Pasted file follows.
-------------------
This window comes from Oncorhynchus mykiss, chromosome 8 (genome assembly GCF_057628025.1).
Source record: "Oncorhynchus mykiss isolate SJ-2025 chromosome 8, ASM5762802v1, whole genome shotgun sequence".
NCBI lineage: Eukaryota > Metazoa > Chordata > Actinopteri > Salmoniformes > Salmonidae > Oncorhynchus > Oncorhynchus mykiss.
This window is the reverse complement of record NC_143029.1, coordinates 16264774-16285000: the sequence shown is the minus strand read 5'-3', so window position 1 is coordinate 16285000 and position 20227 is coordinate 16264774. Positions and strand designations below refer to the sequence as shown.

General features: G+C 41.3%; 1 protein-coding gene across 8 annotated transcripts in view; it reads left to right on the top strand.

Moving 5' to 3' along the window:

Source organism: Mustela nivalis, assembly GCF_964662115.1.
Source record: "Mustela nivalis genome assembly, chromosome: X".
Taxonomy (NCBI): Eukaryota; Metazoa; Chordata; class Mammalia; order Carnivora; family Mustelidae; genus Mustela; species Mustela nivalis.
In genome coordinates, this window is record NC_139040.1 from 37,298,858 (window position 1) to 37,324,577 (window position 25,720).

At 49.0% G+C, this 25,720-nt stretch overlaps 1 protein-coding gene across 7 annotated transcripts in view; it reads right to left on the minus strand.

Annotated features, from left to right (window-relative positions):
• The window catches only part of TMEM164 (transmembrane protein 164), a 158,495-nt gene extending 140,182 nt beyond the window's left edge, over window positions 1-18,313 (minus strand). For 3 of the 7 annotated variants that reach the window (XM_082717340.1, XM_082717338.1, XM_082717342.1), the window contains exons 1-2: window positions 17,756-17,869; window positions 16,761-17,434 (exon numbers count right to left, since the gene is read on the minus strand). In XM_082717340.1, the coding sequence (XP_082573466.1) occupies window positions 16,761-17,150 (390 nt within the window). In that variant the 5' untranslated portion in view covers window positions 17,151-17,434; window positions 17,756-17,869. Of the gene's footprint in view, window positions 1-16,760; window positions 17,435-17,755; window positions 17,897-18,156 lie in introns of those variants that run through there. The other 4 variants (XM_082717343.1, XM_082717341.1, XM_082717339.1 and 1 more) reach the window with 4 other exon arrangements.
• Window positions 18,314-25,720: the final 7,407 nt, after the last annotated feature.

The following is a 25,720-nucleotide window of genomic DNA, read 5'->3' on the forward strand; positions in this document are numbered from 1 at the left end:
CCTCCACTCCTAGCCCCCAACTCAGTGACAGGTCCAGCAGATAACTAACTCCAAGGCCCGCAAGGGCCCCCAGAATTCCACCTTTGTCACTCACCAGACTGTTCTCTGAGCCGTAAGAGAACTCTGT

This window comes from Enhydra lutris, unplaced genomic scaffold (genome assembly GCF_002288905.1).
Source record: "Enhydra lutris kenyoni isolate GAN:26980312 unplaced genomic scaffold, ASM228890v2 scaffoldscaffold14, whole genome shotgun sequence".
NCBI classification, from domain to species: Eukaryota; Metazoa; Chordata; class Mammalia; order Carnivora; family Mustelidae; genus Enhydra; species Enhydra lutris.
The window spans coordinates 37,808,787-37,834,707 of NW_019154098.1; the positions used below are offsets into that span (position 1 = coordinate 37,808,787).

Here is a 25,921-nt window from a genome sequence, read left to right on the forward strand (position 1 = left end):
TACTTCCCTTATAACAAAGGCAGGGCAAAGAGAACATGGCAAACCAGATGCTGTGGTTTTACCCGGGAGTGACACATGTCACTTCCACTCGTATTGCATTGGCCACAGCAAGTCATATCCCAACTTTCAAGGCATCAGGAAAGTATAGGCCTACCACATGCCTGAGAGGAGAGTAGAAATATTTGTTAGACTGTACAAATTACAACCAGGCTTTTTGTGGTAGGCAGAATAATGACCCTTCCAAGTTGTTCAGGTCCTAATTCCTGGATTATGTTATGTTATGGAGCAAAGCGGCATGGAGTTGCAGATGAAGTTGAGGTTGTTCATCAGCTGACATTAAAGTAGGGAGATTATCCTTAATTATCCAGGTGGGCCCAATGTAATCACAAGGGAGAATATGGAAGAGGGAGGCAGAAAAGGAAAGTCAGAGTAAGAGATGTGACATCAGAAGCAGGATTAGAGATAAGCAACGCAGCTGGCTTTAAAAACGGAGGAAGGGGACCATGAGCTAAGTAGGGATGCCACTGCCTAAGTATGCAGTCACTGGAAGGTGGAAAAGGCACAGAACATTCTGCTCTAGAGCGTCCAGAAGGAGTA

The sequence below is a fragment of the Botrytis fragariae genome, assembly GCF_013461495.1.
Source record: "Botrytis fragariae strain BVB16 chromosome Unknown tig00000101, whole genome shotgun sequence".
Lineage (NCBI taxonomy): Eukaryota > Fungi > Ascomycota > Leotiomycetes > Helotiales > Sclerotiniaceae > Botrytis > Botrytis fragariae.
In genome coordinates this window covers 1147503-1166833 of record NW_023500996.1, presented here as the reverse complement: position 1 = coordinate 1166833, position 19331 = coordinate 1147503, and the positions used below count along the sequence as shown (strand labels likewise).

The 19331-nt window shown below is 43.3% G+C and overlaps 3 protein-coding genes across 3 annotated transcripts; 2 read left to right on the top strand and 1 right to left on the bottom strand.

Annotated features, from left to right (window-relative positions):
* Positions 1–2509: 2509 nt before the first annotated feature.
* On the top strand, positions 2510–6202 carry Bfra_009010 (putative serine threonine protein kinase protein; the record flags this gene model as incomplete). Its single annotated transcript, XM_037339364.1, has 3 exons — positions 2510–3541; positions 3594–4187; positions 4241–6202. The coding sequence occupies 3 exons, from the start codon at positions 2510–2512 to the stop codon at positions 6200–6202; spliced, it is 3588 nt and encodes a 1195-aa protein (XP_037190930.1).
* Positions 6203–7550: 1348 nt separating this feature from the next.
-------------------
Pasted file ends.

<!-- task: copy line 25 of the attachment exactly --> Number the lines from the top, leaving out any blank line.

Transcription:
Lineage (NCBI taxonomy): Eukaryota > Fungi > Ascomycota > Leotiomycetes > Helotiales > Sclerotiniaceae > Botrytis > Botrytis fragariae.